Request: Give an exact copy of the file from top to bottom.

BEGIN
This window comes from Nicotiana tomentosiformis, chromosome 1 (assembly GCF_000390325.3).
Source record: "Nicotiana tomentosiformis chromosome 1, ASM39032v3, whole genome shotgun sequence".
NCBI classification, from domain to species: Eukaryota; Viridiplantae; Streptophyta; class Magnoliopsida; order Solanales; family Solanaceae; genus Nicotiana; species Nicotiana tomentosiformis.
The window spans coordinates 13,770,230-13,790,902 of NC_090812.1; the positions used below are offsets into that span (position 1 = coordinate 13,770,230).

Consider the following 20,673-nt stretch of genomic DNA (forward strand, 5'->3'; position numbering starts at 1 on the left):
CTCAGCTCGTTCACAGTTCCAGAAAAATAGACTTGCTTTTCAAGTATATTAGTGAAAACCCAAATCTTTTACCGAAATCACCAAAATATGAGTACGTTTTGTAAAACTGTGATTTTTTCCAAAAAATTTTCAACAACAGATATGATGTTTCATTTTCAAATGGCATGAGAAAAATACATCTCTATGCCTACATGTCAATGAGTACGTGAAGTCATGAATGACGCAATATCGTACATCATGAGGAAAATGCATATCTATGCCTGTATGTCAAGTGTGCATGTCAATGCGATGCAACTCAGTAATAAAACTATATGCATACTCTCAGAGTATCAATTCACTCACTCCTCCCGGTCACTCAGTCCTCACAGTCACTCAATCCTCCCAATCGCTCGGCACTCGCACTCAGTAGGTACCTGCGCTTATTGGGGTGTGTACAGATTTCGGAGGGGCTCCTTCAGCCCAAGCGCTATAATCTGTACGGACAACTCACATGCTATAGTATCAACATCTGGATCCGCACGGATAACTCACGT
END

This window comes from Nicotiana tomentosiformis, chromosome 1 (assembly GCF_000390325.3).
Source record: "Nicotiana tomentosiformis chromosome 1, ASM39032v3, whole genome shotgun sequence".
NCBI classification, from domain to species: Eukaryota; Viridiplantae; Streptophyta; class Magnoliopsida; order Solanales; family Solanaceae; genus Nicotiana; species Nicotiana tomentosiformis.
The window spans coordinates 13,770,230-13,790,902 of NC_090812.1; the positions used below are offsets into that span (position 1 = coordinate 13,770,230).

Consider the following 20,673-nt stretch of genomic DNA (forward strand, 5'->3'; position numbering starts at 1 on the left):
CTCAGCTCGTTCACAGTTCCAGAAAAATAGACTTGCTTTTCAAGTATATTAGTGAAAACCCAAATCTTTTACCGAAATCACCAAAATATGAGTACGTTTTGTAAAACTGTGATTTTTTCCAAAAAATTTTCAACAACAGATATGATGTTTCATTTTCAAATGGCATGAGAAAAATACATCTCTATGCCTACATGTCAATGAGTACGTGAAGTCATGAATGACGCAATATCGTACATCATGAGGAAAATGCATATCTATGCCTGTATGTCAAGTGTGCATGTCAATGCGATGCAACTCAGTAATAAAACTATATGCATACTCTCAGAGTATCAATTCACTCACTCCTCCCGGTCACTCAGTCCTCACAGTCACTCAATCCTCCCAATCGCTCGGCACTCGCACTCAGTAGGTACCTGCGCTTATTGGGGTGTGTACAGATTTCGGAGGGGCTCCTTCAGCCCAAGCGCTATAATCTGTACGGACAACTCACATGCTATAGTATCAACATCTGGATCCGCACGGATAACTCACGT